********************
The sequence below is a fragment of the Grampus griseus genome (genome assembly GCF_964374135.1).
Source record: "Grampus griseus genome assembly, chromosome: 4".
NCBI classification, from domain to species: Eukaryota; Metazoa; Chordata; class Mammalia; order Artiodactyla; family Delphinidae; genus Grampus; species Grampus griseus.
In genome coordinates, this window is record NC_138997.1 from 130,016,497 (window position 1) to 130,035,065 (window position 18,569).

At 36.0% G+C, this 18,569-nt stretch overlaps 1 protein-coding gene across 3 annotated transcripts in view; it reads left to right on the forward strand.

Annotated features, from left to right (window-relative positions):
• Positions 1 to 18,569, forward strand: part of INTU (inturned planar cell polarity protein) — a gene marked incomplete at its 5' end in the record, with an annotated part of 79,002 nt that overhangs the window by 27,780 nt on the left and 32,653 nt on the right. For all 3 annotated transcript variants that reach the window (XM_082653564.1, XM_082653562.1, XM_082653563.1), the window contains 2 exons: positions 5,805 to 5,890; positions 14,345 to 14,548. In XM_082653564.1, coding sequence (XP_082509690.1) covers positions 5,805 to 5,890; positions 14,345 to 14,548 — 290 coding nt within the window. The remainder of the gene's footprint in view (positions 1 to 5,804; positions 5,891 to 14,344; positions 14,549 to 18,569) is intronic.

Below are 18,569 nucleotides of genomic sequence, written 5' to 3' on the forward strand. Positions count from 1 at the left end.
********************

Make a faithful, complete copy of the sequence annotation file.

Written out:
The sequence below is a fragment of the Grampus griseus genome (genome assembly GCF_964374135.1).
Source record: "Grampus griseus genome assembly, chromosome: 4".
NCBI classification, from domain to species: Eukaryota; Metazoa; Chordata; class Mammalia; order Artiodactyla; family Delphinidae; genus Grampus; species Grampus griseus.
In genome coordinates, this window is record NC_138997.1 from 130,016,497 (window position 1) to 130,035,065 (window position 18,569).

At 36.0% G+C, this 18,569-nt stretch overlaps 1 protein-coding gene across 3 annotated transcripts in view; it reads left to right on the forward strand.

Annotated features, from left to right (window-relative positions):
• Positions 1 to 18,569, forward strand: part of INTU (inturned planar cell polarity protein) — a gene marked incomplete at its 5' end in the record, with an annotated part of 79,002 nt that overhangs the window by 27,780 nt on the left and 32,653 nt on the right. For all 3 annotated transcript variants that reach the window (XM_082653564.1, XM_082653562.1, XM_082653563.1), the window contains 2 exons: positions 5,805 to 5,890; positions 14,345 to 14,548. In XM_082653564.1, coding sequence (XP_082509690.1) covers positions 5,805 to 5,890; positions 14,345 to 14,548 — 290 coding nt within the window. The remainder of the gene's footprint in view (positions 1 to 5,804; positions 5,891 to 14,344; positions 14,549 to 18,569) is intronic.

Below are 18,569 nucleotides of genomic sequence, written 5' to 3' on the forward strand. Positions count from 1 at the left end.